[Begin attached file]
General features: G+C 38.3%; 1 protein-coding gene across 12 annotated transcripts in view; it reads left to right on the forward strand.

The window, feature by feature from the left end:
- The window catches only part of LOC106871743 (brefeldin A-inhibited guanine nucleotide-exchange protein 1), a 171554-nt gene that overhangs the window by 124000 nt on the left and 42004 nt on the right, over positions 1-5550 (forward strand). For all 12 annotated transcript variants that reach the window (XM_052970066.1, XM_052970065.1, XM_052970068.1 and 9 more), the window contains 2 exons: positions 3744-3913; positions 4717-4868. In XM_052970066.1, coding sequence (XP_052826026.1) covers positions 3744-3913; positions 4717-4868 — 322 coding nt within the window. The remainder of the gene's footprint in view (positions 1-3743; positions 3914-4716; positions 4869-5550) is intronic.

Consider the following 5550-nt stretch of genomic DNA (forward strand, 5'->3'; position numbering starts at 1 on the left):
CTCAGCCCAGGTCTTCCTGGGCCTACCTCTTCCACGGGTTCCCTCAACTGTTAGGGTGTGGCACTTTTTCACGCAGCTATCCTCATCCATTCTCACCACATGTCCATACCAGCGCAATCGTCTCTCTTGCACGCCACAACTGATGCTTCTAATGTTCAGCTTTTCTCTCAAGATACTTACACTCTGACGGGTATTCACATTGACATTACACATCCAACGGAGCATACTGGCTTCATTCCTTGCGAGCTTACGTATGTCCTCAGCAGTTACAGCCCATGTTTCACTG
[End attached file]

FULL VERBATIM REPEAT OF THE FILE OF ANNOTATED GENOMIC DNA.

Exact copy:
General features: G+C 38.3%; 1 protein-coding gene across 12 annotated transcripts in view; it reads left to right on the forward strand.

The window, feature by feature from the left end:
- The window catches only part of LOC106871743 (brefeldin A-inhibited guanine nucleotide-exchange protein 1), a 171554-nt gene that overhangs the window by 124000 nt on the left and 42004 nt on the right, over positions 1-5550 (forward strand). For all 12 annotated transcript variants that reach the window (XM_052970066.1, XM_052970065.1, XM_052970068.1 and 9 more), the window contains 2 exons: positions 3744-3913; positions 4717-4868. In XM_052970066.1, coding sequence (XP_052826026.1) covers positions 3744-3913; positions 4717-4868 — 322 coding nt within the window. The remainder of the gene's footprint in view (positions 1-3743; positions 3914-4716; positions 4869-5550) is intronic.

Consider the following 5550-nt stretch of genomic DNA (forward strand, 5'->3'; position numbering starts at 1 on the left):
CTCAGCCCAGGTCTTCCTGGGCCTACCTCTTCCACGGGTTCCCTCAACTGTTAGGGTGTGGCACTTTTTCACGCAGCTATCCTCATCCATTCTCACCACATGTCCATACCAGCGCAATCGTCTCTCTTGCACGCCACAACTGATGCTTCTAATGTTCAGCTTTTCTCTCAAGATACTTACACTCTGACGGGTATTCACATTGACATTACACATCCAACGGAGCATACTGGCTTCATTCCTTGCGAGCTTACGTATGTCCTCAGCAGTTACAGCCCATGTTTCACTG